Power. Money. Marriage. No one likes to admit it, but these are the only issues at hand.
In the State of Washington a law was recently passed defining marriage as the union between a man and a woman. This definition is not a huge surprise after seeing the backlash caused by the events in Vermont and Massachusetts, where Vermont validated homosexual civil unions, and Massachusetts legalized gay marriage.
In the triumph in Washington, however, the results are a little bit of "be careful what you wish for."
The language in the Washington law also defines that the State has a vested interest in seeing that married couples procreate. This language is one of the principal tenets of the anti-gay-marriage movement across the country, which reduces further the surprise that such language exists in the law.
And the history of marriage did have a little something to do about procreation. Societies have always been concerned about their own continuation. But, particularly in the US, we don't have to worry so much about our children dying before they are one year old. We don't need to have ten children any more, in the hopes of having three of them live to the ripe old age of twenty. And trumping all issues of infant mortality, money and power (usually the control of money). Even "ancient Hebrew law required a man to become the husband of a deceased brother's widow." (1)
Furthermore, in "The History of God" by Karen Armstrong we learn about how Catholic priests lost the right to marry over five hundred years ago because of, that's right, power and money. Way back in the day Catholic priests were not only the caretakers, but the owners of their parishes, and if they had no sons when they passed away, their wives took control of the parish assets. Rome is smart. They eliminated a priest's ability to marry, the priests passed away, and the control of the parish assets went where? To the Church. Brilliant.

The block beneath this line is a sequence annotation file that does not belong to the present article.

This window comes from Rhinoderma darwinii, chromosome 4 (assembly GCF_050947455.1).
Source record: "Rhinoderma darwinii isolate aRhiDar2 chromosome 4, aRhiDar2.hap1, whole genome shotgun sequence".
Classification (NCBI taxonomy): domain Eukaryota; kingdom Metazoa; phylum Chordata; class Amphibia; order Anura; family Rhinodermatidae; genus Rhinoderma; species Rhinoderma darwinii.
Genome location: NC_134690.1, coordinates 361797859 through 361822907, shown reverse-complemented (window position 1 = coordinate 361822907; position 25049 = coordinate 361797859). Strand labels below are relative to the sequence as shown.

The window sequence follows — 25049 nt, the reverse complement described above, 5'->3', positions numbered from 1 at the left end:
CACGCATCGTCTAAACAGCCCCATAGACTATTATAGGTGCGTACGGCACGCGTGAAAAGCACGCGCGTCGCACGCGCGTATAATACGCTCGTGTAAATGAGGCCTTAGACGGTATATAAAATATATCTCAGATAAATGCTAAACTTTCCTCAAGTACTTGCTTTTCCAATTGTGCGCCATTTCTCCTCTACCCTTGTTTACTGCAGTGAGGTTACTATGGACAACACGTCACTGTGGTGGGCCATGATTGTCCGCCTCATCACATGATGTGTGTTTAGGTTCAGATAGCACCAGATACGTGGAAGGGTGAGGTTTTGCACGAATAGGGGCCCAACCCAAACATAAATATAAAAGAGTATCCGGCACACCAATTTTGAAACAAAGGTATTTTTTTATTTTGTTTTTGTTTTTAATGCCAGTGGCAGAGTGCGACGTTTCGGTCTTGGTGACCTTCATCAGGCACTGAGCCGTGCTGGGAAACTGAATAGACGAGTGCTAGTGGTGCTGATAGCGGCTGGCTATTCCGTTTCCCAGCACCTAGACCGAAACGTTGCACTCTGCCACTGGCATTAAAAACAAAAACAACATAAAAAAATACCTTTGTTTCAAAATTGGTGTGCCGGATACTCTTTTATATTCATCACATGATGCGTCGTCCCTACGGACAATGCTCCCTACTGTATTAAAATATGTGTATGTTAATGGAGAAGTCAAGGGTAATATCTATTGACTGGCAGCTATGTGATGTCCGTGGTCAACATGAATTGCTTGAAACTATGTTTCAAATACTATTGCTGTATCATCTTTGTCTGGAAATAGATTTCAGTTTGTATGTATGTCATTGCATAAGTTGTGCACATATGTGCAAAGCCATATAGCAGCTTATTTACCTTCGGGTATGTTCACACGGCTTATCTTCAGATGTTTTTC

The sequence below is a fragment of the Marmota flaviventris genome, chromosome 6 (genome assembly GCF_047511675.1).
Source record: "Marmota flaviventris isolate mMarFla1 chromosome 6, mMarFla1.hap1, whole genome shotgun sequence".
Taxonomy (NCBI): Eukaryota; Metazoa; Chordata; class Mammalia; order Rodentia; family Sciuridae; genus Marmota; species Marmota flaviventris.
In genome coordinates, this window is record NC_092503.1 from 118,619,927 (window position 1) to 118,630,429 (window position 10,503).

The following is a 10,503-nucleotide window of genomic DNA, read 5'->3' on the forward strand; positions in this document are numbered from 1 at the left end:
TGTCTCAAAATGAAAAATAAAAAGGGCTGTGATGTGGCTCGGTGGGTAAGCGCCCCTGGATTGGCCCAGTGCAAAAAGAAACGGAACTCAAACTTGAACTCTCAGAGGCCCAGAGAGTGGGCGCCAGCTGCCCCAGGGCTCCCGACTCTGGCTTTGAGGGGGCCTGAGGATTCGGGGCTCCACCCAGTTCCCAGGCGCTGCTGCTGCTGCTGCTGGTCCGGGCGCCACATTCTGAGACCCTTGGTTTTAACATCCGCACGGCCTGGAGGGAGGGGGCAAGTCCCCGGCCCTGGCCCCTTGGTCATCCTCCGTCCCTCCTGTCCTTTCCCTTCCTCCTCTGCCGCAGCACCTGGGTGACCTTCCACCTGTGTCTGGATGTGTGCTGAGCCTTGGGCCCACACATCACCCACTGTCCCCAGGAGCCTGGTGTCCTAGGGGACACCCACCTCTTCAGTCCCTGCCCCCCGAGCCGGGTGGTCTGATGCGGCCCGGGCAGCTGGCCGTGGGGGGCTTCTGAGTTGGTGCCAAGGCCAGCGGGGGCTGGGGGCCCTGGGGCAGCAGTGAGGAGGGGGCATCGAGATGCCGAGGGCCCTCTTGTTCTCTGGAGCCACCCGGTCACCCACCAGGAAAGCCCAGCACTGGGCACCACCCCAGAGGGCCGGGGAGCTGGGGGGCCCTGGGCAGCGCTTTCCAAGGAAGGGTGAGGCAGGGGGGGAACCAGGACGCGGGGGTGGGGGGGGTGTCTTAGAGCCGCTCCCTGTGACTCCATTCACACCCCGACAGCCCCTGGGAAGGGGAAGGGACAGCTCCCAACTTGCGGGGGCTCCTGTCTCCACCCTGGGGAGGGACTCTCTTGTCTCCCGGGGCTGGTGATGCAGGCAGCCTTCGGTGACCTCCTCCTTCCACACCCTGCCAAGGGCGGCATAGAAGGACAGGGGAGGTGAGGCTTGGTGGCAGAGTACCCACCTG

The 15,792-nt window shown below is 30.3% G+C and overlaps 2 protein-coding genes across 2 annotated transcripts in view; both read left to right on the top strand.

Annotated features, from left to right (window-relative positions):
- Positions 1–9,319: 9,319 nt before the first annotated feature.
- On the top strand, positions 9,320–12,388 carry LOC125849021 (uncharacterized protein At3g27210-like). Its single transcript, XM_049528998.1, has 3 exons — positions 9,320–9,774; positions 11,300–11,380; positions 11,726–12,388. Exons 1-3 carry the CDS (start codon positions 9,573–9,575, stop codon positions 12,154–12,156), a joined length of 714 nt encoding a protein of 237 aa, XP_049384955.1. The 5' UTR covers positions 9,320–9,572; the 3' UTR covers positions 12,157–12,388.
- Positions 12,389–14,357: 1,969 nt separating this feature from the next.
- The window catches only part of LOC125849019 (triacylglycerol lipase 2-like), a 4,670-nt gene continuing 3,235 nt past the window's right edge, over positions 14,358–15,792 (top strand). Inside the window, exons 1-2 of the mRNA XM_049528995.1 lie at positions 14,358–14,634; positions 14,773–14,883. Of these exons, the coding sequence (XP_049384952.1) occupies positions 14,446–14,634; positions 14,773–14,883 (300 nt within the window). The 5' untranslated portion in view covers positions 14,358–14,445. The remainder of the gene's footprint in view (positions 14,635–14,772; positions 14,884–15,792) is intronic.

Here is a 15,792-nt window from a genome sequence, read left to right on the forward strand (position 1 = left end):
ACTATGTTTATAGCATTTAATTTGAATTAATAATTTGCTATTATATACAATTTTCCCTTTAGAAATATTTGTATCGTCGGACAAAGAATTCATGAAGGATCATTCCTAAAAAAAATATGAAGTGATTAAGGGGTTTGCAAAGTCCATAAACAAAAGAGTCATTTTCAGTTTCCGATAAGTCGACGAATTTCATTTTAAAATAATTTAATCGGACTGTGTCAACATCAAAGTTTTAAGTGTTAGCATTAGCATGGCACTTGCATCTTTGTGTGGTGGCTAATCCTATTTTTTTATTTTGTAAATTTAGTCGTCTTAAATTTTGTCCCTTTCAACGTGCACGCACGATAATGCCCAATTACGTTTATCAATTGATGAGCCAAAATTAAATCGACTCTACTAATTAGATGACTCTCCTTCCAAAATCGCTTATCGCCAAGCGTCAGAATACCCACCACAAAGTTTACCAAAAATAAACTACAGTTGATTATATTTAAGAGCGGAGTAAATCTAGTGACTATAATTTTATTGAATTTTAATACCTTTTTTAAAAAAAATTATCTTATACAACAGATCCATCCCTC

But marriage is about having children, right? The language is right there in the Washington law. So a group of savvy folk are mounting a ballot campaign to further define marriage. Using the language of the law passed the new ballot initiative stipulates that a man and woman intending to marry need to prove that they can actually have a child, and then they need to make good on that intention within the first three years of marriage.
Yes, the details of this are preposterous, but when you look at marriage in its historical context, so is the language of the Washington law -- and the people mounting this new ballot initiative know this.
The lead lawyer from the campaign to pass the last law is incensed at this maneuver, sniping that these people are anti-father, and anti-mother, and anti-this, and anti-that. She's missing the point. She's missing the point, but the people waging this new campaign of changing the law get the point. Marriage is not about those things; it's about who's in control, who has the power, and who keeps the power. And there are a lot of people very afraid of losing that power.
Who ever said that education was not important? Who? The people in a country where most people on the street have no idea what the name is of the current Vice President.
Originally published at: http://bentspoon.net